Tuesday, August 11, 2015

WWA: The Revolution (2002 Australian PPV)

Yesterday, I posted musings from a 2001 Pay-Per-View produced by the long-defunct World Wrestling All-Stars, a promotion out of Australia that gathered most of the former WWF, WCW, and ECW stars not working for Vince at the time. Since I'm trying to maintain some semblance of a theme here, let's do the next one.

The Revolution is the second WWA PPV and also the first to emanate from the U.S. To the best of my knowledge, this is the only WWA show to grace North America; a bad sign for a company that wants to be the wrestling alternative to what the only big-name promotion is presenting.

Live from Las Vegas, your commentary team comprises Jeremy Borash and Mark Madden, who replaces Jerry Lawler (by this point happily employed by the WWF). Somehow, that seems like more of a downgrade as Madden has something of an irritable quality to his commentary. Fortunately, he only does this one PPV.

So the promoter, Andrew MacManus, tells us that Savage won't be appearing at the show as advertised for reasons that are either unspecified or unremembered. As a result, fans won't be getting the main event of Jarrett vs. Macho Man for their World Title... Not sure if that's considered a bad thing or perhaps a blessing, because I don't know how that would've fared... but hey, Savage got a part in Spider-Man, putting ol' Web Head over big. Instead, we're getting the awe-inspiring main event of WWA World Champion Jeff Jarrett defending the gold against his toughest challenger yet... Grandmaster Sexay, otherwise known as Jerry's Kid.

Oh, boy.

Nova defeated AJ Styles, Tony Mamaluke, Christopher Daniels, Shark Boy, and Low Ki in a six-man elimination match. This was young, small guys (and a couple small, less-young guys) bouncing around the ring, hitting their high-flying, fast-paced spots, and generally keeping the crowd engaged. For what it was, this was a fun little match that showcased the talents of at least four guys who would find themselves as the workhorses of the future NWA-TNA promotion when that becomes a thing somewhere down the road.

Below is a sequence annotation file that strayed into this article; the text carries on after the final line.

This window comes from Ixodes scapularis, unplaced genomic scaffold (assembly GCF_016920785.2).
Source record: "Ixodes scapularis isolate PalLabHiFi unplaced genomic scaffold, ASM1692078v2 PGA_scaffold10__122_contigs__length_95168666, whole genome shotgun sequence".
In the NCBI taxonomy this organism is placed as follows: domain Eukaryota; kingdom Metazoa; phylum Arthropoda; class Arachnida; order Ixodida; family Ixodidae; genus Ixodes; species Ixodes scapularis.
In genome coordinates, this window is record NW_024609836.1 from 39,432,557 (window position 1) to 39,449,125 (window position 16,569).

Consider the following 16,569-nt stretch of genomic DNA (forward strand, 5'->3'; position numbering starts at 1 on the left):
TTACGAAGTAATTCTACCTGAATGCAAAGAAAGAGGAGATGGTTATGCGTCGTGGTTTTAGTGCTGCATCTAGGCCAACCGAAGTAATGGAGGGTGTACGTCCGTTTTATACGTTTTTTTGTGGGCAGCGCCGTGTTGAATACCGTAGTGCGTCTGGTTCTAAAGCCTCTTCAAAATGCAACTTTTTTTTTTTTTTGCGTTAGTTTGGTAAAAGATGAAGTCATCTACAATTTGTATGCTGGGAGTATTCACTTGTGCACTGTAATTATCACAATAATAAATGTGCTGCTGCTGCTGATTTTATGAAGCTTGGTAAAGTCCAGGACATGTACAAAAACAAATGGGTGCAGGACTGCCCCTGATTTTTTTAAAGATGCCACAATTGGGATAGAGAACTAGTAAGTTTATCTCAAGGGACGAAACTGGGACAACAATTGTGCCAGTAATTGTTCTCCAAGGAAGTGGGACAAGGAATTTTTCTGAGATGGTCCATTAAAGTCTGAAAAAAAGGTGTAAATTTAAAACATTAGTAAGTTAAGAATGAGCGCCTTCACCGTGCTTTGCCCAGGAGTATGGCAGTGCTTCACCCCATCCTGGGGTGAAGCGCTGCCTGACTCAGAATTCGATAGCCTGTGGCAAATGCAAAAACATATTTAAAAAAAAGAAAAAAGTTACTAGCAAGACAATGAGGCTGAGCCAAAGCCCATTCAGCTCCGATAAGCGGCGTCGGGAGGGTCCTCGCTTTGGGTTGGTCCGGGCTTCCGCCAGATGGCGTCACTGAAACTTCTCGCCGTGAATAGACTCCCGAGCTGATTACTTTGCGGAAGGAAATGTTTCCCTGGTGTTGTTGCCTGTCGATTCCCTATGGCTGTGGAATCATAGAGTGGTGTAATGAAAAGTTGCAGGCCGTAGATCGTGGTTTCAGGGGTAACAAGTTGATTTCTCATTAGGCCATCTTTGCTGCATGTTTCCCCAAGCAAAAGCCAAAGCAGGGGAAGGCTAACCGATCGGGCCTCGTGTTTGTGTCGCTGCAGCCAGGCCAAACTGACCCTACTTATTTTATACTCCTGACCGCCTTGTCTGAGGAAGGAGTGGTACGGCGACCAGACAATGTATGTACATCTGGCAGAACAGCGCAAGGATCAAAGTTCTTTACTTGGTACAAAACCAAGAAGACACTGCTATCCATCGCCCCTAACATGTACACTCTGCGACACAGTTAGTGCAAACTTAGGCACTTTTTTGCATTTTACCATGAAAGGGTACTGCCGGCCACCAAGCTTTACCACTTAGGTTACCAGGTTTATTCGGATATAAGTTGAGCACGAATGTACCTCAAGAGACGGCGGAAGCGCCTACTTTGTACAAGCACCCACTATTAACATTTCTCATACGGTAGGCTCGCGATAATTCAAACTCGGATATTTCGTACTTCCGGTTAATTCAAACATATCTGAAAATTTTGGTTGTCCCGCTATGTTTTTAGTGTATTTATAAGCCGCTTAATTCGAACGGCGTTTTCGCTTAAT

So I guess Bret Hart is still "commissioner" of WWA because that's a thing. Unfortunately, they don't seem to follow up on his actions from the prior PPV where he refused to let people end matches with a Sharpshooter. Instead, he just cuts a rather rambling promo talking about hockey and terrorists... this is sad to watch and, dare I say, the saddest thing I've seen Bret be involved in. Yes, even sadder than "wrestling" McMahon at Mania 26... Oh, and he officially makes Brian Christopher the no. 1 contender to Jarrett's WWA Championship... because sure, why not? Not like there were any other worthwhile contenders you could've used.

Alan Funk (best known as Kwee Wee in WCW and Miss TNA in NWA-TNA... I'm serious, by the way) defeated Reno in an almost forgettable match. Funk was in this phase where he was doing the Hulk Hogan imitation (the moves, the mannerisms, calling himself the Funkster, cutting a similar backstage promo on two midg-- er, I mean "little people") and it's cute for what it is... but that's about it, really. It's just a imitation for the sake of imitation and the "joke" runs its course long before the match even begins. It was probably funnier back then, but looking back at it now, it feels rather lame.

Kronik (Brian "Crush" Adams and Brian "Adam Bomb" Clark) defeated Native Blood, a generic Native American tag-team gimmick - think Tatanka but less interesting and with far less catchier music. My mind blanked out while watching this... probably for good reason. After all, this was Kronik post-WWF (the less said the better) and this Native Blood team isn't all that great.